Joint work with P. Jorrand


Pradeep Sarvepalli, Texas, US

Two Approaches to Sparse Graph Quantum Codes

Constructing good quantum LDPC codes remains an important problem in quantum coding theory. We contribute to the ongoing discussion on this topic by proposing two approaches to constructing quantum LDPC codes. In the first, we rely on an algebraic method that uses a redundant description of the parity check matrix to overcome the problem of 4-cycles in the Tanner graph that degrade the performance of iterative decoding. In the second we use the fact that subsystem coding can simplify the decoding process. We show that if there exist classical LDPC codes with large error exponents, then we can construct degenerate subsystem LDPC codes with the stabilizer generators having low weight.


Pasquale Sodano, Perugia

Exotic Phases and Entanglement Properties of Condensed Matter Systems Living on Graphs.

New and exotic phases as well as remarkable entanglement behaviors emerge in condensed matter systems (and quantum devices) living (fabricated) on graphs.

To illustrate this, I will discuss the properties of Josephson junction networks fabricated on comb and star graphs and of spin models living on pertinent fiber-graphs.

 


Yaoyun Shi,  University of Michigan, Ann Arbor, USA

Graph expansions and simulating one-way quantum computation

It is well-known that if a graph G_1 can be obtained from another graph G_2 by removing a degree-2 vertex and combing its two neighbors, the graph state |G_1> can be obtained from |G_2> through LOCC. In this talk, I will describe how to construct a graph G' from a given graph G so that (a) The maximum degree of G', Delta(G'), is no more than 3. (b) G can be obtained from G' by a sequence of contraction operations described above. (c) The treewidth of G', tw(G'), is no more than tw(G)+1. (d) The construction takes exp(O(tw(G))) time. Those properties imply that a one-way quantum computation on the graph state |G> can be simulated by a randomized algorithm in time exp(O(tw(G))). Previously, it was known that such a computation can be simulated in time exp(O(tw(G) Delta(G))) [Markov and Shi, to appear in SICOMP], which is substantially more expensive than our bound when Delta(G) is large. 

Joint work with Igor Markov, based on arXiv:0707.3622.


Rolando Somma, PI 

Quantum Simulations of Classical Annealing Processes  

 

Quantum computers provide new resources to solve combinatorial optimization problems (COPs). Using techniques borrowed from quantum information theory, I will present a quantum algorithm that simulates classical annealing processes, where the (quantum) annealing rate greatly outperforms other classical methods like Markov chain Monte-Carlo based algorithms. Our quantum algorithm provides quadratic speedups to find both, the solution to particular instances of COPs, and the preparation of (quantum) Gibbs' states.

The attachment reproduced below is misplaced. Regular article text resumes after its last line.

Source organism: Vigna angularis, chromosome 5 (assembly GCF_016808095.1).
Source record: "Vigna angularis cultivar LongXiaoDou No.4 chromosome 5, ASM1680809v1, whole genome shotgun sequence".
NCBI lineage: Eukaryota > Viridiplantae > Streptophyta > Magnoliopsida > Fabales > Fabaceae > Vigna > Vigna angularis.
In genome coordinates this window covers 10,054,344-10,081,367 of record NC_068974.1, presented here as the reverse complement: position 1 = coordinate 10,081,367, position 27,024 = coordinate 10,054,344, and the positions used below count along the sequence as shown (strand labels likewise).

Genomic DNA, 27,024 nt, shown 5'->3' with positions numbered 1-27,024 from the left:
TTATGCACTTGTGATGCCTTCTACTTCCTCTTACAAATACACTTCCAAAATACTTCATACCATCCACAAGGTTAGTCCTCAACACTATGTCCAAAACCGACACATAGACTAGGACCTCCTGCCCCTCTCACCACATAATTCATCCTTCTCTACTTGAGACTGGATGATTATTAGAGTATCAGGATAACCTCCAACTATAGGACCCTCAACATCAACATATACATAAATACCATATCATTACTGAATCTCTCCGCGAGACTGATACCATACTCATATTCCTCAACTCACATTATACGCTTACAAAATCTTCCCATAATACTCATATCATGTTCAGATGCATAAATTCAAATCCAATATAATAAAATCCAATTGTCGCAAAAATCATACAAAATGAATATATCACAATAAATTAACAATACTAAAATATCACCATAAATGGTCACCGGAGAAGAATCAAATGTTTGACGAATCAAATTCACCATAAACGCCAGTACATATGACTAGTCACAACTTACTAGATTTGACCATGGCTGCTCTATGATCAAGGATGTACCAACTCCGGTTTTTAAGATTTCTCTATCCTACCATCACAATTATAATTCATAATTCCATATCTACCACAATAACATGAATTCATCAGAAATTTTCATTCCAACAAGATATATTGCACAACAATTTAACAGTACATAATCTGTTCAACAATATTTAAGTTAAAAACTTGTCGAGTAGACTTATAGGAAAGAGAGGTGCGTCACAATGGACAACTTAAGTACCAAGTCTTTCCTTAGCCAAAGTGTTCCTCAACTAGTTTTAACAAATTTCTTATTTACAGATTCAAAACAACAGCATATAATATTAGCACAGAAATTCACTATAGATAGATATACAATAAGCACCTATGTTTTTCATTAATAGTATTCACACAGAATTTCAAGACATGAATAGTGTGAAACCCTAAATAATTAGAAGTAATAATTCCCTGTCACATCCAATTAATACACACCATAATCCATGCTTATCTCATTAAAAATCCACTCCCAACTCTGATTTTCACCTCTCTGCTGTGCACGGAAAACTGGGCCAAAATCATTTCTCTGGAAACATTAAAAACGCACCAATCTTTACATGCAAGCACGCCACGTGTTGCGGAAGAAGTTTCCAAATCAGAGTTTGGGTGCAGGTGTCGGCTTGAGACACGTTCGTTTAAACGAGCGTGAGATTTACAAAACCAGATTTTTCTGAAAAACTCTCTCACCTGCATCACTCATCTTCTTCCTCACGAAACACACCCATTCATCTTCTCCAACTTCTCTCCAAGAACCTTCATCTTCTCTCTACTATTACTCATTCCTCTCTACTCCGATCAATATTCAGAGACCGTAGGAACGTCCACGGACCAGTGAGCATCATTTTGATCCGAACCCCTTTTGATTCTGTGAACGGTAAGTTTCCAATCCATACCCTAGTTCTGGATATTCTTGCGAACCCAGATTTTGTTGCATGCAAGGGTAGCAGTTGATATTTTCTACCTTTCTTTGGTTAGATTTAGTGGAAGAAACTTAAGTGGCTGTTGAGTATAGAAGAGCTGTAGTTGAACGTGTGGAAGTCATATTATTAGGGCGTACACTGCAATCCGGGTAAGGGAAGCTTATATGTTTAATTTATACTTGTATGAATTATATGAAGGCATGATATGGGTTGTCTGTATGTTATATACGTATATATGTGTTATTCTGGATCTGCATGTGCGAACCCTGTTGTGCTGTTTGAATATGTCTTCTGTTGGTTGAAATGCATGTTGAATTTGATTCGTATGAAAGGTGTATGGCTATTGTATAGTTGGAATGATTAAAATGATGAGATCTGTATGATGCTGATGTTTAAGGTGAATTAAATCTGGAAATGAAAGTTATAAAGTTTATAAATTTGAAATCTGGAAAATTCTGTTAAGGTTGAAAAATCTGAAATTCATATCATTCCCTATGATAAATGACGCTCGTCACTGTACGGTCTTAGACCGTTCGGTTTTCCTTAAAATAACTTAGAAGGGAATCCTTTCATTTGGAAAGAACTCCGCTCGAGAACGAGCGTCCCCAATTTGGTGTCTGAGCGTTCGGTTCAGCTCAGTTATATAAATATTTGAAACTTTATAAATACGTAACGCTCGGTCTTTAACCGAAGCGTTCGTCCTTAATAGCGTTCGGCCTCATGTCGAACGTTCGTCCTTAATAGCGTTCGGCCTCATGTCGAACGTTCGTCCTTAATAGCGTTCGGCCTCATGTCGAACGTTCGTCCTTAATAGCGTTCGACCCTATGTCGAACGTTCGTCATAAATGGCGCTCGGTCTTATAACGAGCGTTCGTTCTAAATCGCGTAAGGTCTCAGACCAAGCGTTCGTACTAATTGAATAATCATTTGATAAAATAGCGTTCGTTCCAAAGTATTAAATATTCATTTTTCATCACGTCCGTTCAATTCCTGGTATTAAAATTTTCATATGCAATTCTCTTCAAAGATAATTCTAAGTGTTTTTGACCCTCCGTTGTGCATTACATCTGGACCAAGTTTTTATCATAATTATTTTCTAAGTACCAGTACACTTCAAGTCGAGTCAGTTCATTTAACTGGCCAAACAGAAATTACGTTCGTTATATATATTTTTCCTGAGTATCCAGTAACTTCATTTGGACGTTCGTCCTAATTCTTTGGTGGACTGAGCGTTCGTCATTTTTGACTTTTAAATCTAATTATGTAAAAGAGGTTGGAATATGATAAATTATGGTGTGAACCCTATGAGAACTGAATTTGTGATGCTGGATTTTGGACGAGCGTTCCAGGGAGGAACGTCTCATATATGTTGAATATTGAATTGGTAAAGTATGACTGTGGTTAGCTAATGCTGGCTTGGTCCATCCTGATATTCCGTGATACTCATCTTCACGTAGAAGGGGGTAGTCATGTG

Maarten van den Nest, University of Innsbruck, AT

Quantum information, graphs, and statistical mechanics

We give an overview of several connections between topics in quantum information theory, graph theory, and statistical mechanics. The central concepts are mappings from statistical mechanical models defined on graphs, to entangled states of multi-party quantum systems. We present a selection of such mappings, and illustrate how they can be used to obtain a cross-fertilization between different research areas. For example, we show how width parameters in graph theory such as "tree-width" and "rank-width", which may be used to assess the computational hardness of evaluating partition functions, are intimately related with the entanglement measure "entanglement width", which is used to asses to computational power of resource states in quantum information. Furthermore, using our mappings we provide simple techniques to relate different statistical mechanical models with each other via basic graph transformations. These techniques can be used to prove that that there exist models which are "complete" in the sense that every other model can be viewed as a special instance of such a complete model via a polynomial reduction. Examples of such complete models include the 2D Ising model in an external field, as well as the zero-field 3D Ising model.

Joint work with W. Duer, G. de las Cuevas, R. Huebener and H. Briegel


Yong-Shi Wu, Utah

Yang-Baxter Equations, Extra-special Two-groups and Topological-like Features in Quantum Information Theory

Recently a simple but perhaps profound connection has been observed between the unitary solutions of the Yang-Baxter Equations (YBE) and the entangled Bell states and their higher dimensional (or more-qubit) extensions, the generalized GHZ states. We have shown that 

this connection can be made more explicit by exploring the relation between the solutions of the YBE and the representations of the extra-special two-groups. This relationship brings certain topological-like features to quantum information theory, and makes a connection to the well-known Jones polynomials which are topological invariants of knots and links. This 

emerging connection may deepen our understanding, through new representations of extra-special two-groups, of quantum error correction and topological quantum computation. 

This work is a collaboration with Eric Rowell, Zhenghan Wang,  Molin Ge, and Yong-Zhang. 

Additional sponsorship provided by:

Institute for Quantum Computing